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Beyond “Hellenes” and “Barbarians”
Asymmetrical Concepts in European Discourse
Edited by Kirill Postoutenko
396 pages, 10 illus., 10 tables, bibliog., index
ISBN 978-1-80073-679-5 $145.00/£107.00 / Hb / Not Yet Published (October 2022)
eISBN 978-1-80073-680-1 eBook Not Yet Published
“This volume is a significant and innovative exploration of Kosselleck’s notion of asymmetric counter-concepts in the form of case studies based on a number of European cultures and histories. Beyond “Hellenes” and “Barbarians” places its theme firmly on the agenda of conceptual historians, which makes it a very valuable and insightful addition to conceptual history literature.” • Michael Freeden, University of Oxford
Forty years ago, German historian Reinhart Koselleck coined the notion of “asymmetrical concepts,” pointing at the asymmetry between standard self-ascriptions, such as ‘Hellenes’ or ‘Christians,’ and pejorative otherizing-ascriptions, ‘Barbarians’ or ‘Pagans,’ as a powerful weapon of cultural and political domination. Advancing and refining Koselleck’s approach, Beyond “Hellenes” and “Barbarians”, explores the use of significant conceptual asymmetries such ‘civilization’ vs. ‘barbarity,’ ‘liberalism’ vs. ‘servility,’ ‘order’ vs. ‘chaos’, or even ‘masters’ vs. ‘slaves,’ in political, scientific and fictional discourses from Greek to Dutch, Finnish to German, British to Portuguese, and many other societies from the Middle Ages to the present day. Using an interdisciplinary set of approaches, scholars across political science, literary criticism, and the history of science bolster and extend our understanding of this ever-growing conceptual history.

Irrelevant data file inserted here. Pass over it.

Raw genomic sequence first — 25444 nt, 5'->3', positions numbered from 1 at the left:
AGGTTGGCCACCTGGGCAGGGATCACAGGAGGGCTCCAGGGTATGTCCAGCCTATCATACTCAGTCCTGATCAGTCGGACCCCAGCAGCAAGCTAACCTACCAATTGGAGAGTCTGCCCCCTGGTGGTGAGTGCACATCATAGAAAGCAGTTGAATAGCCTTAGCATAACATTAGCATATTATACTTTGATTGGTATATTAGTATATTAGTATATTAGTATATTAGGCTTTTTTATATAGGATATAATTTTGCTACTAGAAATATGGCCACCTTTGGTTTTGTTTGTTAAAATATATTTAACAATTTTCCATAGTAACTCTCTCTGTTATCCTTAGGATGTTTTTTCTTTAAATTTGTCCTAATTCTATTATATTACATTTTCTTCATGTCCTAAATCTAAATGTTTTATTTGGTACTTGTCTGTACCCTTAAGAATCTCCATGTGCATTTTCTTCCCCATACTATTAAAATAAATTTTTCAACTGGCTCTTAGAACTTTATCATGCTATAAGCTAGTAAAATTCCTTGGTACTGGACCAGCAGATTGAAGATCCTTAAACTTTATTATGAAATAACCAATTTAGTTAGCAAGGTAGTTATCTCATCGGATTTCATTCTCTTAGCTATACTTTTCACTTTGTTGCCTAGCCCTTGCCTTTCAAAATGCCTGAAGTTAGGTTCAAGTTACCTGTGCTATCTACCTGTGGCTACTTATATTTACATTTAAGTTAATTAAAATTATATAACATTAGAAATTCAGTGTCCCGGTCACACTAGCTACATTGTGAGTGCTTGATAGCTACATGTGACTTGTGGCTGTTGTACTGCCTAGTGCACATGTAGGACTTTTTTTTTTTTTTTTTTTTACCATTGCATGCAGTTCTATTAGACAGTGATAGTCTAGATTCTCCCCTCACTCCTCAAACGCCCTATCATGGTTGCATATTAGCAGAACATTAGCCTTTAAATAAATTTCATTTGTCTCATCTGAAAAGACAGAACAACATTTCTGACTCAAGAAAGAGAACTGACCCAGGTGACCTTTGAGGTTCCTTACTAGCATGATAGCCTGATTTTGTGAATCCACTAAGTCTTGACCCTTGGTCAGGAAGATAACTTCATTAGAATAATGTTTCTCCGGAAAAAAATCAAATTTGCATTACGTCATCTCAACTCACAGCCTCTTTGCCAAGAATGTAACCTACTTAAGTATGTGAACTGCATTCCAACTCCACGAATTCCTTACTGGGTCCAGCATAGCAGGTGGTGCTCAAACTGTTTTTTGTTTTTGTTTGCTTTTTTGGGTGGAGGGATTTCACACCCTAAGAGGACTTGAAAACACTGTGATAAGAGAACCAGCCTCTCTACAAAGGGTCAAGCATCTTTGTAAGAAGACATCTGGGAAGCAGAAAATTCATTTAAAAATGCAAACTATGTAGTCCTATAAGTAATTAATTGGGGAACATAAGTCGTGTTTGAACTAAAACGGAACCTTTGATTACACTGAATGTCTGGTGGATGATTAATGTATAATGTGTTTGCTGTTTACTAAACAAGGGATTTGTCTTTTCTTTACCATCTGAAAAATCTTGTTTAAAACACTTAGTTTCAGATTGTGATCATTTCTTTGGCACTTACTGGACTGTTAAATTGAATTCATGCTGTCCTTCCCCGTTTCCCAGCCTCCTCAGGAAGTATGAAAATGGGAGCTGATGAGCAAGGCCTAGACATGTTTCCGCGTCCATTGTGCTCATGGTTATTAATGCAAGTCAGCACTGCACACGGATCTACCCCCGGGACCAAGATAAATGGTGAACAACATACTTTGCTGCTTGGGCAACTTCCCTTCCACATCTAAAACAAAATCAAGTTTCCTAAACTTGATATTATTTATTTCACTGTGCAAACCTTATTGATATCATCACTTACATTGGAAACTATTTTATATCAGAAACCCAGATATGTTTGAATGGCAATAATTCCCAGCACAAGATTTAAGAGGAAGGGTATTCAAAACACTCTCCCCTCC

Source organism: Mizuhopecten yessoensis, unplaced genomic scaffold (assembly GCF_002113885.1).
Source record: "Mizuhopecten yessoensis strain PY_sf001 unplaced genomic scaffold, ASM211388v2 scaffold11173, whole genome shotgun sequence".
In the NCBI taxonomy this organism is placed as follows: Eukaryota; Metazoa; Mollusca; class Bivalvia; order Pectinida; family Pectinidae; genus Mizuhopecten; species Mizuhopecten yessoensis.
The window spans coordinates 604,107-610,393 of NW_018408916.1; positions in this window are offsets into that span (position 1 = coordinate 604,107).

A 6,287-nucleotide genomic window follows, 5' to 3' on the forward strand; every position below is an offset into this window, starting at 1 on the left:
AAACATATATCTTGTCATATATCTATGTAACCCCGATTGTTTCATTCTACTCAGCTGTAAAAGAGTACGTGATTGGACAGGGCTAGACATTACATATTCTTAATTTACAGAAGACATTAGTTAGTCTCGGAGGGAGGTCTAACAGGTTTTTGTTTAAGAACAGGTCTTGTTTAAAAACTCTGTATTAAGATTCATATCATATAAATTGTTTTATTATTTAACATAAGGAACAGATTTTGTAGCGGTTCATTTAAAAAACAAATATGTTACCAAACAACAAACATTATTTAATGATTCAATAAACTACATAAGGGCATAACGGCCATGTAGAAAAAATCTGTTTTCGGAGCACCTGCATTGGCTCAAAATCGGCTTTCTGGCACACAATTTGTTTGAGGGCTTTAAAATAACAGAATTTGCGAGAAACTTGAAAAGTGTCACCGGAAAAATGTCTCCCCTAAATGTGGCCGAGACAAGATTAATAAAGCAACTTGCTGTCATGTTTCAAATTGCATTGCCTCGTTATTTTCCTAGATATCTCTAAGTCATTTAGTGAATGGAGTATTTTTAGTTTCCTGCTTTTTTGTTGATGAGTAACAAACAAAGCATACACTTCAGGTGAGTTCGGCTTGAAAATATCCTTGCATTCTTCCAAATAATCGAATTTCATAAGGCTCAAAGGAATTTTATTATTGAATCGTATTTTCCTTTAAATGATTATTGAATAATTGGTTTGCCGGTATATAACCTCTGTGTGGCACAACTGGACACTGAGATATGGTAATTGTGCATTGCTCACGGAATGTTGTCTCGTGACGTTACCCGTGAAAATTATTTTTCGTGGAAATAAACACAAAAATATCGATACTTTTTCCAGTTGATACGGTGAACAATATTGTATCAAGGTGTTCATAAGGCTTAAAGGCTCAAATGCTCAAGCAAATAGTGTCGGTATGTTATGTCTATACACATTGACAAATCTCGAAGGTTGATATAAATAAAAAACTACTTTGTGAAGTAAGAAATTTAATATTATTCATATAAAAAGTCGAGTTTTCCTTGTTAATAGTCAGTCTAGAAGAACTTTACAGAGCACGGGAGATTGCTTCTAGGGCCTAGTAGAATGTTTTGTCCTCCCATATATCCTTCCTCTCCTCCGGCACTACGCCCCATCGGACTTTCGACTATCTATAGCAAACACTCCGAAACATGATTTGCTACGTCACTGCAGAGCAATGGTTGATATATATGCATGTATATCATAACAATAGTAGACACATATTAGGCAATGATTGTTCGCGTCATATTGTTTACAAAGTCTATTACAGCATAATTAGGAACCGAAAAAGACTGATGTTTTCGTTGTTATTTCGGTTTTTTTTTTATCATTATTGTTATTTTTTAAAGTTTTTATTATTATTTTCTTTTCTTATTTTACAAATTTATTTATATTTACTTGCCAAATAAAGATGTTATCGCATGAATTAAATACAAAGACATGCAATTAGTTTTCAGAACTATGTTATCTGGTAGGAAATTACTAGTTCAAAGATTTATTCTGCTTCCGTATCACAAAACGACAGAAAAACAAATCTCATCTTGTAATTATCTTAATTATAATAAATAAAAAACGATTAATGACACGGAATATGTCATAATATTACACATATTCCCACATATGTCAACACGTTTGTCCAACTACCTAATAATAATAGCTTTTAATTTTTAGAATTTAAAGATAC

Kirill Postoutenko is Senior Researcher in the Special Research Area 1288 (Practices of Comparison) at Bielefeld University, Germany, and Adjunct Associate Professor (Docent) of Russian literature and culture at the University of Helsinki, Finland. He is the author and editor of eight books and eighty articles devoted to the history of Russian poetry and literary criticism, history of media and communication in the Soviet Union and Nazi Germany, systems theory, conversation analysis, and social history of identity.
Subject: History: 20th Century to Present History: 18th/19th Century History: Medieval/Early Modern
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